Pc Vs Macs
Essay Preview: Pc Vs Macs
Report this essay
When purchasing a personal computer, buyers used to grapple with the decision: a Macintosh from Apple Computer or a Microsoft-based PC?
Microsoft effectively won that operating system debate years ago and claims more than 90% of the PC operating system market.
But in the push to legally sell digital music, Apple and Microsoft, and their incompatible file formats, are at it again. Consumers are in the position of having to choose as hardware makers line up behind either Microsoft or Apples software format.
Hewlett-Packards recent surprise decision to snub longtime PC partner Microsoft and offer Apple music software on its PCs shows how unpredictable this battle may be.
“Microsoft lost the first round of the digital music war,” says Phil Leigh, an analyst with research firm Inside Digital Media. Apples iTunes software “was good enough to persuade (H-P) . . . to switch. Thats huge.”
For now, Dell, which battles H-P for PC market share dominance, promotes music in Microsofts Windows Media Audio (WMA) format on its computers — as do most Windows-based PCs.
Likewise, most portable music devices sold today — with the exception of Apples best-selling and acclaimed iPod — use Microsofts format.
That means consumers who use portable music players and buy songs from Apple must use the iPod; consumers who purchase from non-Apple online music stores must use portable devices based on Microsofts format.
Adding to the digital disorder: Sony is set this summer to launch yet another music service, Connect, with songs that can be transferred only to Sony devices, such as mini-disc players.
“Theres a lot of confusion about different formats,” says Mike McGuire, analyst with research firm GartnerG2. “But the digital music business is so young right now, nothings permanent.”
For now, H-Ps decision strengthens Apple. H-P will sell Apples iPod under its own name and use Apples iTunes music software on PCs beginning this summer. In announcing the alliance, H-P CEO Carly Fiorina said it had been working on developing its own portable music player, but “concluded that Apples iPod . . . and iTunes . . . were the best.”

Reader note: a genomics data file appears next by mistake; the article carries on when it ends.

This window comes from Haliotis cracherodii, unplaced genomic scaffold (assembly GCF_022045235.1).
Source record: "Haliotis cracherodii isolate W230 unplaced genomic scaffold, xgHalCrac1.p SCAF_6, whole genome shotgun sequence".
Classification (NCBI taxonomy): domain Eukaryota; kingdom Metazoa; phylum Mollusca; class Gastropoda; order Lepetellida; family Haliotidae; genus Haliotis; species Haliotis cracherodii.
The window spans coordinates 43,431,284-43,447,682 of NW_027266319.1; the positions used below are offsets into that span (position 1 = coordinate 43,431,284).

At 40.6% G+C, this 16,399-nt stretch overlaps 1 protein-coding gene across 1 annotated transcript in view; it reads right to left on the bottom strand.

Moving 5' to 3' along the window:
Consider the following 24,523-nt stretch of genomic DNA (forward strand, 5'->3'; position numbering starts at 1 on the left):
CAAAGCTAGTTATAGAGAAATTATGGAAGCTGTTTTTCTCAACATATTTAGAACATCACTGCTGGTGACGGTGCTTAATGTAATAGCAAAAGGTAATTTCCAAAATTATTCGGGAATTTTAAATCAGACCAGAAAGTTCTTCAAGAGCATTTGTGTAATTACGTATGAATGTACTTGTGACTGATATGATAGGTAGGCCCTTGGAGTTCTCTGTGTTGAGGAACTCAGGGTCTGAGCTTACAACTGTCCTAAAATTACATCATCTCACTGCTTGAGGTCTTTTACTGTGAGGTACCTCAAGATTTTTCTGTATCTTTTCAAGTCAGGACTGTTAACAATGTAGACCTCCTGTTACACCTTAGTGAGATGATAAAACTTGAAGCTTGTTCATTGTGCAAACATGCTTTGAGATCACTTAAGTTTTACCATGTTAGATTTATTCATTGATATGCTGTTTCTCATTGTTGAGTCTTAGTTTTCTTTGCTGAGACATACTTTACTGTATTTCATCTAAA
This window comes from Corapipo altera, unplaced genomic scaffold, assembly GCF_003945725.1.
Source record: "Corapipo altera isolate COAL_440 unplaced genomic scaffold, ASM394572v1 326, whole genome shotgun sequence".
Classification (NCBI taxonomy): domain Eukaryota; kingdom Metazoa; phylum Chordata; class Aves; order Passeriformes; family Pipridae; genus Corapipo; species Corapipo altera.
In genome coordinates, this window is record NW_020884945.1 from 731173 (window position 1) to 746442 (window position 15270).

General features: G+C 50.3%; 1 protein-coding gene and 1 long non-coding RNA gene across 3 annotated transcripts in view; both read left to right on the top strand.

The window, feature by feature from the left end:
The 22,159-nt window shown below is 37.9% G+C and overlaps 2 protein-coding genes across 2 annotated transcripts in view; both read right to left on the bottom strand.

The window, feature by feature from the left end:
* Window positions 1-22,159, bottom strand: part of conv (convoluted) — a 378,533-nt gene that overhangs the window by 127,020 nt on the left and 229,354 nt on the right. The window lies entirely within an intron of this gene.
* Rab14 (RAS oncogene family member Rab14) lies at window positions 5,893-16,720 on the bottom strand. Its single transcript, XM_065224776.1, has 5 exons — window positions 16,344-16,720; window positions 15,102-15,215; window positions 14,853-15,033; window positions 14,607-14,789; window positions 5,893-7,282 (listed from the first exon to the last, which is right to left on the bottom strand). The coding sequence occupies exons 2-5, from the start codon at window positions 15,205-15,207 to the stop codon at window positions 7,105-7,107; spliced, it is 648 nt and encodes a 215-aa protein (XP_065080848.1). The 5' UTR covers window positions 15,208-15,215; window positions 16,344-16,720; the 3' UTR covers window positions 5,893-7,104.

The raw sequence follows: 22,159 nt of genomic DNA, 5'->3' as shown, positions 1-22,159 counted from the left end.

Despite the hoopla for the H-P/Apple deal, Microsoft says its momentum hasnt slowed. “Youll continue to see more (music) stores coming out in Windows Media,” says Dave Fester, general manager of Microsofts Windows Media division. Just Monday, Coca-Cola in Europe opened a new Windows Media-based online store. Others are in the works, including Microsofts own.
The battle takes shape
Last year, Microsoft signed up company after company (including Wal-Mart, Musicmatch and Best Buy) to sell digital music in the Windows Media format. It clearly had the companies on its side — even while Apple was winning the heart of consumers.
Apple effectively kick-started the legitimate digital music business last April with the introduction of the iTunes Music Store. Originally just for Mac users, Apple opened it to Windows users in October. Apple now claims sales of 30 million songs and a 70% market share.
Apples iTunes success was helped by the smash success of the iPod. Some 735,000 were sold in the last quarter alone, and 2 million to date. Microsoft says there are 4 million portable devices that can play Windows Media — including units from Dell, Creative Labs and Rio Audio.
Microsofts Fester insists that the Apple/H-P deal will further confuse consumers. For instance, an H-P PC owner who buys a digital song at the iTunes store wont be able to move it to a non-Apple portable device — like an H-P iPaq Pocket PC, which is built on Windows Media software. They can listen to it on their computer but not take it with them. “Its like buying a CD from Amazon.com, but Amazon is the only store where you can